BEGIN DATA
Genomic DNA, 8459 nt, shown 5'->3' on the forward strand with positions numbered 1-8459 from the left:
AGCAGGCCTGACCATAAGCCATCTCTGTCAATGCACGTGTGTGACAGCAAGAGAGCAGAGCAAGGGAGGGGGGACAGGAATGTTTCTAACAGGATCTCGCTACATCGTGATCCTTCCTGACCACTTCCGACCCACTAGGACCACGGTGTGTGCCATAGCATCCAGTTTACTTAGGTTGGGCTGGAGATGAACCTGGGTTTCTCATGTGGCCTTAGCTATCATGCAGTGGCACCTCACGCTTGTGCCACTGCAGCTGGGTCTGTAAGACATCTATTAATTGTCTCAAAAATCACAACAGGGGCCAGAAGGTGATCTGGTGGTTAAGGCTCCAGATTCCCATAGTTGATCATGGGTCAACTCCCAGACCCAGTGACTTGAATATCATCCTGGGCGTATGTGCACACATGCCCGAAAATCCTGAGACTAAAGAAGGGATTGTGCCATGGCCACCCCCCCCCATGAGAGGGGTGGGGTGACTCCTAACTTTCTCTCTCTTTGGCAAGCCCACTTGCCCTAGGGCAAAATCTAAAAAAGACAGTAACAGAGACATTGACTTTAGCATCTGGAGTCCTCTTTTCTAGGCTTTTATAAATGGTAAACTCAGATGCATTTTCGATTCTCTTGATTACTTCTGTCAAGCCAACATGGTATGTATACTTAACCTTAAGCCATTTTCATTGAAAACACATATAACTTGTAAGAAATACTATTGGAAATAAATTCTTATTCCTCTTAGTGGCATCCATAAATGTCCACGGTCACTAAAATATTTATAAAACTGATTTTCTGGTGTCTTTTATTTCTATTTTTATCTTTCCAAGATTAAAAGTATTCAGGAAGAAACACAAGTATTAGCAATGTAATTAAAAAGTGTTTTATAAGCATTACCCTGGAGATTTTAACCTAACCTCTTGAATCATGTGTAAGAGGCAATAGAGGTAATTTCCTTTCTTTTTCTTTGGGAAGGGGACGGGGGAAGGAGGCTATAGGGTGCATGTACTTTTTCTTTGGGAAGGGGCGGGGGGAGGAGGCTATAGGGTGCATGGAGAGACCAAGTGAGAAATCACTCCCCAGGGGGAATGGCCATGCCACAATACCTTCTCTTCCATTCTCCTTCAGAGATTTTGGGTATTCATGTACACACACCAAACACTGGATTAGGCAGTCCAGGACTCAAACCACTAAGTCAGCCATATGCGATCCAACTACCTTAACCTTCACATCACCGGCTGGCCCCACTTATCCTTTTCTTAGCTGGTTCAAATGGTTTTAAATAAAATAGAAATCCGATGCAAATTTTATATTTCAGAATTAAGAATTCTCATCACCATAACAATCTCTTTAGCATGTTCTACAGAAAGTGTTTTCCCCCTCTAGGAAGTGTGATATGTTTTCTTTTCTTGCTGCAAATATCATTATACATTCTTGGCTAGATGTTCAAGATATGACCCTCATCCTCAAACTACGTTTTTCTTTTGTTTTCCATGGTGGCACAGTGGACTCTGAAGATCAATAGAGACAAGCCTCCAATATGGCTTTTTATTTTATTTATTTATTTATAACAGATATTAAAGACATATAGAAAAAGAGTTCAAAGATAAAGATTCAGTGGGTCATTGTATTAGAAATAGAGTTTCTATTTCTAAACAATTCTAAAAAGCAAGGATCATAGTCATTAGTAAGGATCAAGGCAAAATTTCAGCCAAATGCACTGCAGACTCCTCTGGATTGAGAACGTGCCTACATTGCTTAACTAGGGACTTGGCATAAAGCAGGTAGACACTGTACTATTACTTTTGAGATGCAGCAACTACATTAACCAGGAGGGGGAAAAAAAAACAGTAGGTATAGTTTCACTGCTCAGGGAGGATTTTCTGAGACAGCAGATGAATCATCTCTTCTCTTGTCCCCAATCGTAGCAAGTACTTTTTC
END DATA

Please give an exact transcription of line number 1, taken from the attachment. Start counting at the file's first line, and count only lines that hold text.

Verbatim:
Genomic DNA, 8459 nt, shown 5'->3' on the forward strand with positions numbered 1-8459 from the left: